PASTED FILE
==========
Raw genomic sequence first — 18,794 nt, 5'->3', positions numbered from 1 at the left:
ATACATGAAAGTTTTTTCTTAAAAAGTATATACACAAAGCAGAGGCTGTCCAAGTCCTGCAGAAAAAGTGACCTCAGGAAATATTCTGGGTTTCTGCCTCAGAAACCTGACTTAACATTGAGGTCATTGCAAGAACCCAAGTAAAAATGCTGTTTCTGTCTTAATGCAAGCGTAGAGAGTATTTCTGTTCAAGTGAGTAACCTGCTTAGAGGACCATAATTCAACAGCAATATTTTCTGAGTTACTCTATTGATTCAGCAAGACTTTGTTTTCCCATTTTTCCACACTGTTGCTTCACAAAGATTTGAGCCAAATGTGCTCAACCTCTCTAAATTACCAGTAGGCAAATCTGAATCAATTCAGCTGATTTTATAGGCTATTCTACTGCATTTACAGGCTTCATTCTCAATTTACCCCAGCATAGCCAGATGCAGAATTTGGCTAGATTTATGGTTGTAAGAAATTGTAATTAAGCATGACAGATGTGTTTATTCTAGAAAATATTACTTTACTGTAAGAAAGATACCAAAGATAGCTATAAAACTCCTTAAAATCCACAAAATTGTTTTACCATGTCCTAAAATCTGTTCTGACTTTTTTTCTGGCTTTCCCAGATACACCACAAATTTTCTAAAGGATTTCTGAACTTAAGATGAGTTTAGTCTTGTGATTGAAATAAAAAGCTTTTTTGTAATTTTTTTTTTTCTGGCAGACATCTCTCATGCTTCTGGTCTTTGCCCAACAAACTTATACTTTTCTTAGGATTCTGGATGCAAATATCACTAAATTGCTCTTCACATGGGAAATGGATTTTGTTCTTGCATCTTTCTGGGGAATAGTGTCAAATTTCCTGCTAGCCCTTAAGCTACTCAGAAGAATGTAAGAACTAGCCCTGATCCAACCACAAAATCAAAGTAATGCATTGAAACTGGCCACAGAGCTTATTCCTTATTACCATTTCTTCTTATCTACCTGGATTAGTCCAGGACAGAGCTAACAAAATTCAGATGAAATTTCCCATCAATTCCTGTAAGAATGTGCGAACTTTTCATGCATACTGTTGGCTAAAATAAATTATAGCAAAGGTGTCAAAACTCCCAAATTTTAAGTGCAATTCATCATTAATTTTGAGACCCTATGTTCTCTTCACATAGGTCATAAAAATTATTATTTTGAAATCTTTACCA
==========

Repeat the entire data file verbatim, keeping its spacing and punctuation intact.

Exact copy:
Raw genomic sequence first — 18,794 nt, 5'->3', positions numbered from 1 at the left:
ATACATGAAAGTTTTTTCTTAAAAAGTATATACACAAAGCAGAGGCTGTCCAAGTCCTGCAGAAAAAGTGACCTCAGGAAATATTCTGGGTTTCTGCCTCAGAAACCTGACTTAACATTGAGGTCATTGCAAGAACCCAAGTAAAAATGCTGTTTCTGTCTTAATGCAAGCGTAGAGAGTATTTCTGTTCAAGTGAGTAACCTGCTTAGAGGACCATAATTCAACAGCAATATTTTCTGAGTTACTCTATTGATTCAGCAAGACTTTGTTTTCCCATTTTTCCACACTGTTGCTTCACAAAGATTTGAGCCAAATGTGCTCAACCTCTCTAAATTACCAGTAGGCAAATCTGAATCAATTCAGCTGATTTTATAGGCTATTCTACTGCATTTACAGGCTTCATTCTCAATTTACCCCAGCATAGCCAGATGCAGAATTTGGCTAGATTTATGGTTGTAAGAAATTGTAATTAAGCATGACAGATGTGTTTATTCTAGAAAATATTACTTTACTGTAAGAAAGATACCAAAGATAGCTATAAAACTCCTTAAAATCCACAAAATTGTTTTACCATGTCCTAAAATCTGTTCTGACTTTTTTTCTGGCTTTCCCAGATACACCACAAATTTTCTAAAGGATTTCTGAACTTAAGATGAGTTTAGTCTTGTGATTGAAATAAAAAGCTTTTTTGTAATTTTTTTTTTTCTGGCAGACATCTCTCATGCTTCTGGTCTTTGCCCAACAAACTTATACTTTTCTTAGGATTCTGGATGCAAATATCACTAAATTGCTCTTCACATGGGAAATGGATTTTGTTCTTGCATCTTTCTGGGGAATAGTGTCAAATTTCCTGCTAGCCCTTAAGCTACTCAGAAGAATGTAAGAACTAGCCCTGATCCAACCACAAAATCAAAGTAATGCATTGAAACTGGCCACAGAGCTTATTCCTTATTACCATTTCTTCTTATCTACCTGGATTAGTCCAGGACAGAGCTAACAAAATTCAGATGAAATTTCCCATCAATTCCTGTAAGAATGTGCGAACTTTTCATGCATACTGTTGGCTAAAATAAATTATAGCAAAGGTGTCAAAACTCCCAAATTTTAAGTGCAATTCATCATTAATTTTGAGACCCTATGTTCTCTTCACATAGGTCATAAAAATTATTATTTTGAAATCTTTACCA